God’s creation as ‘very, very good’ (Gen 1:31) precludes the notion of evolution, which is wasteful and contrary to notions of absolute love and of divine ideas. That there are changes to environment and loss and even deterioration of species is as a result of mankind’s abuse of the environment resulting in loss of the sacred balance. A degradation of nature, thus, can occur. However, to suggest that this is the creation of something new as the evolutionists contend is to permit the creation (nature) to become the creator (God), which notion is nonsensical.
The Ecological Problems Today
It would appear that just as each person is capable of exercising their will for good, they can exercise it for ill. God does not tell us what to do so wherever or whenever we are born; we live our life as we want. It is this very freedom that is exercised selfishly that leads to apostasy between humankind and God. This exercise of misdirected will led to the fall of the first man, Adam.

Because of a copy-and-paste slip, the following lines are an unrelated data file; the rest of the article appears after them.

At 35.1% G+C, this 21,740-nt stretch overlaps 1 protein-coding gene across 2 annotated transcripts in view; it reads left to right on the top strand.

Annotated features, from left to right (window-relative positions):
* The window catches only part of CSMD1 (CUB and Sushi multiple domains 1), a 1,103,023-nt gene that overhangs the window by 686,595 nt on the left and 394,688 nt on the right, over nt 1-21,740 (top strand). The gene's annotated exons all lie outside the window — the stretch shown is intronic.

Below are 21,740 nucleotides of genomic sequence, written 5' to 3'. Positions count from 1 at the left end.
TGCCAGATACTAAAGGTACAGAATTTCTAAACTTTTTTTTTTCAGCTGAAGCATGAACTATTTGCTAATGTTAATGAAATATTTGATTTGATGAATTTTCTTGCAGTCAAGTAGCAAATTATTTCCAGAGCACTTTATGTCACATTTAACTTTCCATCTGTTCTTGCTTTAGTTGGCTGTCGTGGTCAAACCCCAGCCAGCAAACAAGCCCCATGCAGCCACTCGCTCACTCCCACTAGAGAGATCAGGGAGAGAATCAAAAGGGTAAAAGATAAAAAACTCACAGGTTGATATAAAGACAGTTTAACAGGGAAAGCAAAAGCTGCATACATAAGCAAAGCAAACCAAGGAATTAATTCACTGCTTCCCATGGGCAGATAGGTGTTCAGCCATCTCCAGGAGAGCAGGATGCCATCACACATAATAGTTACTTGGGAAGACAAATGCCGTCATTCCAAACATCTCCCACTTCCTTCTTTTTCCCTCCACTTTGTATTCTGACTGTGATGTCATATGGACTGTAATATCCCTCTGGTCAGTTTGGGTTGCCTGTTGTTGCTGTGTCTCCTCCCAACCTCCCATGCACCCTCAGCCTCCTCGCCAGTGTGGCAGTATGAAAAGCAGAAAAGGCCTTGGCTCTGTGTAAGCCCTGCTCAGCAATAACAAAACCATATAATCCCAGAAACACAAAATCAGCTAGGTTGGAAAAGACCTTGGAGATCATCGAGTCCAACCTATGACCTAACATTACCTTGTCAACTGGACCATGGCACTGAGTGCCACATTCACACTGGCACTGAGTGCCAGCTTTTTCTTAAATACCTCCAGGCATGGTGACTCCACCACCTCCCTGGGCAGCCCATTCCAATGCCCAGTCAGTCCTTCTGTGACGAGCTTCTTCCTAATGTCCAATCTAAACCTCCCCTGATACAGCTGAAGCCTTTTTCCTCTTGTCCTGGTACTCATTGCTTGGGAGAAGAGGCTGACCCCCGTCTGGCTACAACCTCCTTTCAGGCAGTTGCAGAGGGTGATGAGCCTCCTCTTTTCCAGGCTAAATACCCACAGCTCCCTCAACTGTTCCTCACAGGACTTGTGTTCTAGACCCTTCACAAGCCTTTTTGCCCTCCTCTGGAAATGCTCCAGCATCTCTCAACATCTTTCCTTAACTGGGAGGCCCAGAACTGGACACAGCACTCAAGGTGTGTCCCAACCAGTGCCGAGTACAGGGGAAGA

Further, in the incarnation of Christ and through his resurrection, humankind knows that the divine plan is salvific, and as such holds the truth to eternal life – provided we are prepared to recognise and act upon this. Unfortunately for most, the rejection of the creator leads to the rejection of his creation, hence leading to abuse towards the world.